Me: “Well, as you may have seen on the national news, our area was hit with a massive storm on [Date] and we had no electricity or phones. We were closed for two days while the flood waters went down and the utility companies restored power.”

Caller: “I thought that might explain [Date], but what about the other times I called?”

Me: “Each of those calls came in after six pm. Everyone was gone by then.”

Caller: “No, I called shortly after four pm. each time.”

Me: “California time, yes. We are on the east coast.”

Caller: “What do you mean?”

Me: “You are in California. You are three hours behind us.”

Caller: “I don’t appreciate your attitude. We aren’t behind anything.”

Me: “Sweetie, what time is it where you are?”

Caller: “It’s the same as where you are: noon!

Me: “No, here it is three pm. Our time is different because we are in the Eastern time zone.”

Caller: “The whole country is in the same time zone. I’m going to have to flag this application. I don’t think this is a legitimate company.”

(Several days later, the employee told me the application went through… after she had a conversation with the loan officer about why [Caller] thought we weren’t a “real” company. I have no idea if anyone explained time to her.)

Related:
No Fortitude For Longitude, Part 12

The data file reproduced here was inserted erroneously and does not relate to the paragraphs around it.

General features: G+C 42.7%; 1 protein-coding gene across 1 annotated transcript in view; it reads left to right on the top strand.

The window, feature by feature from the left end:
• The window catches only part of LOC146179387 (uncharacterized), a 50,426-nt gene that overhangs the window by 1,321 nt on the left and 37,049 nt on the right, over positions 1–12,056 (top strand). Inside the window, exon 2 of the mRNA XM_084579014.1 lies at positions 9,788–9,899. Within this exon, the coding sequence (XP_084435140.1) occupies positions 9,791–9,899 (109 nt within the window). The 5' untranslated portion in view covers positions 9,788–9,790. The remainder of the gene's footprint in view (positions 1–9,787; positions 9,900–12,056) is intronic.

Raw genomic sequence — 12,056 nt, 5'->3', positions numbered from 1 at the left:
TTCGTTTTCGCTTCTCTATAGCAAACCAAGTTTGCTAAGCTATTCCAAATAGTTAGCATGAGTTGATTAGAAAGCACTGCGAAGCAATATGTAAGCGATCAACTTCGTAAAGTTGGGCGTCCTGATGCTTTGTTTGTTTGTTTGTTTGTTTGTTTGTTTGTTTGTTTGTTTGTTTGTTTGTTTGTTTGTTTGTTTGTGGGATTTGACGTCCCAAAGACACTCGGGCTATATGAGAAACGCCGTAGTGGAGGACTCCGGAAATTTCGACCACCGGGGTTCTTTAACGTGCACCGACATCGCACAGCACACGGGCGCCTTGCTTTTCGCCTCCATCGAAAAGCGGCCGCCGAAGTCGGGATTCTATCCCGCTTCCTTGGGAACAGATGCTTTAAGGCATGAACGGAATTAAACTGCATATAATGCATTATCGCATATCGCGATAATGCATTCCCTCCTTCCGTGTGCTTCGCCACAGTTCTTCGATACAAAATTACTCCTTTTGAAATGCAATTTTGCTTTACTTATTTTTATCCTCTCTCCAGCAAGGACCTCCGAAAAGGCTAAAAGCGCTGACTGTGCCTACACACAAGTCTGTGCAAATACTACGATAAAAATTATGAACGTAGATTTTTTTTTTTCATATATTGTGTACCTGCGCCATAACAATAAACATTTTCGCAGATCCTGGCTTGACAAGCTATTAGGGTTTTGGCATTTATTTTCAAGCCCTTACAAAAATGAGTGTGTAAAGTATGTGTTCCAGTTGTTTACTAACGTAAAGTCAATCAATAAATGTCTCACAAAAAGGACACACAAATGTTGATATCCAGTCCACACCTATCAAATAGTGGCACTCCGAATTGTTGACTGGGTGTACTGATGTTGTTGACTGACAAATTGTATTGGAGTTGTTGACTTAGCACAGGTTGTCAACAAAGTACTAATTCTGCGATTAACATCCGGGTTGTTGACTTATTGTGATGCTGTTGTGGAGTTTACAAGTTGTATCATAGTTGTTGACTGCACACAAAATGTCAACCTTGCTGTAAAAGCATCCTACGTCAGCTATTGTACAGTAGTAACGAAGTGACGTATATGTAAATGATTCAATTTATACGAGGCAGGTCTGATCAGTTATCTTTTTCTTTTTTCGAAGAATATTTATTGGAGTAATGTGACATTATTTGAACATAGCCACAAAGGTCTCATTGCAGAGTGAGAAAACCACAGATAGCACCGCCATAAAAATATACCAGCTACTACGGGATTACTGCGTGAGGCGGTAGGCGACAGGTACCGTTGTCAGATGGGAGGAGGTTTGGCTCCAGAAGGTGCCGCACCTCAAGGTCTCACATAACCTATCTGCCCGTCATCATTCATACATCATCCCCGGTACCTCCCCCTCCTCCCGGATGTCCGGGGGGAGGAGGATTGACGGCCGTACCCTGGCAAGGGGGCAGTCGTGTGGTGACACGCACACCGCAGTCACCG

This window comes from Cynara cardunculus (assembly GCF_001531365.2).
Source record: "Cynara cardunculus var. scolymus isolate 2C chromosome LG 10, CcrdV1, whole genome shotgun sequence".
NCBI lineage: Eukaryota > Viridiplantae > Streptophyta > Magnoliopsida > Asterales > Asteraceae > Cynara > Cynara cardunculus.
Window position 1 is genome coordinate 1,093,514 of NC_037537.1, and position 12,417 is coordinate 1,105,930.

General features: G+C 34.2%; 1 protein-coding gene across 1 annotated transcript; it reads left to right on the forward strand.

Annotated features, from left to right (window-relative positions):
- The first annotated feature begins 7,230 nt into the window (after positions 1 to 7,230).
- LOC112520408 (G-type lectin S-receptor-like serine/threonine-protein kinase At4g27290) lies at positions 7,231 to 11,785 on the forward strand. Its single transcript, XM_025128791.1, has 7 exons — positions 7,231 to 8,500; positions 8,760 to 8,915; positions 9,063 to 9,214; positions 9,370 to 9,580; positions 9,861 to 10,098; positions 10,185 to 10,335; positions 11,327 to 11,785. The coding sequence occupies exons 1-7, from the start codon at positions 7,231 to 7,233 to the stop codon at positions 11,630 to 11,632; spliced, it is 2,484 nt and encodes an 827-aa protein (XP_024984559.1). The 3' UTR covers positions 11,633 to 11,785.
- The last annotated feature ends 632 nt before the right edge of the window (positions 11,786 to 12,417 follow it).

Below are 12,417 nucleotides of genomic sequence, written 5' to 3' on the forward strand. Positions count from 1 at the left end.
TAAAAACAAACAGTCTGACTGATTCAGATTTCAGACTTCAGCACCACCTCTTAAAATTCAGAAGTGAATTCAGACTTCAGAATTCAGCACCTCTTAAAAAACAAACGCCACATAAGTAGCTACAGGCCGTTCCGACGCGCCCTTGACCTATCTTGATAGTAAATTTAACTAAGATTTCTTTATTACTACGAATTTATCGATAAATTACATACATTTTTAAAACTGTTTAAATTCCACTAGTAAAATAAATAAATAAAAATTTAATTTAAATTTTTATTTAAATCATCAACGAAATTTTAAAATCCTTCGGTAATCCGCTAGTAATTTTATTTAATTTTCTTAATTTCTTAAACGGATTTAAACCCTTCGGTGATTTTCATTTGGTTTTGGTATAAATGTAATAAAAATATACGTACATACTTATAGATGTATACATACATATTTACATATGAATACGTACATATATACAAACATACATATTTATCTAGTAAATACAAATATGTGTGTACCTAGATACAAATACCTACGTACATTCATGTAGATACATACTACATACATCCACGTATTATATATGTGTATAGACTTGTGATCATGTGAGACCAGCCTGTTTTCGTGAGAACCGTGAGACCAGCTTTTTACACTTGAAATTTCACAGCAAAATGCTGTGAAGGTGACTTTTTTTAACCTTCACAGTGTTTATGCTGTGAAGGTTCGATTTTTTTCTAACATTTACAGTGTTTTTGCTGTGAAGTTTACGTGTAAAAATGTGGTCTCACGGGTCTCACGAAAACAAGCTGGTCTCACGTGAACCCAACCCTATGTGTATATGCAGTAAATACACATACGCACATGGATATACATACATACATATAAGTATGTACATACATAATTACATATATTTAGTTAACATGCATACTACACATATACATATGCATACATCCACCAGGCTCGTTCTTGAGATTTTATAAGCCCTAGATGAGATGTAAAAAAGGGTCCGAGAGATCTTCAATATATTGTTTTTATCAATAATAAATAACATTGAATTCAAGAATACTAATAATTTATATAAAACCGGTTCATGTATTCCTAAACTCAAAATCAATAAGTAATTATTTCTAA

No Fortitude For Longitude, Part 11
No Fortitude For Longitude, Part 10

Parking And Wreck-reations

, , , , , , | | Friendly | July 12, 2019

It’s Saturday and I’m headed to a one-time class in a city I rarely visit. I notice the on-street coin-operated parking meters have all been removed and instead there is a large computer kiosk halfway down the block with “METER” posted above it.

I park my car and head over to the kiosk to figure out how to pay, but there are lots of different options, including screens for if you have an app, if you’re a resident of the city, if you’re an on-the-clock public servant for the city, etc. The screen keeps timing out as I try to find the correct options. 

A woman walking down the street gets closer to me and I say good morning and ask if she knows how to work the machine.

She walks me through the process of selecting that I’m a visitor, paying by credit card, what my license plate number is, and that I’ll be paying for two hours of parking.

As the machine spits out my receipt, I thank the woman for helping and she starts to continue on her way. When she’s about half a street away from me she turns and calls out to me, “Hey!” I look up. “By the way, street parking is free on the weekends.” She then smiles broadly, turns on her heel, and continues on her way.

Knows The Type All Too Well

, , , , , | | Right | July 10, 2019

(I’m working with my manager, a roughly 40-year-old woman who is really pretty. Things are rather slow, and a tipsy man stumbles up and orders a beer.)

Customer: “Hey, you guys must be really lonely here; it must be so boring.”

Me: “We’re okay; we’re working.”

Customer: “I have a lot of money, you know. I’m really high up at work.”

Me: *hands him his change* “That’s nice.”

Customer: “Like, a lot of money.” *sees my manager* “Oh, hello, you’re just my type.”

Manager: *slams down his beer and stares coldly at him* “I’m everybody’s type.”

(I was too busy laughing to see the man’s reaction, but we didn’t hear from him again.)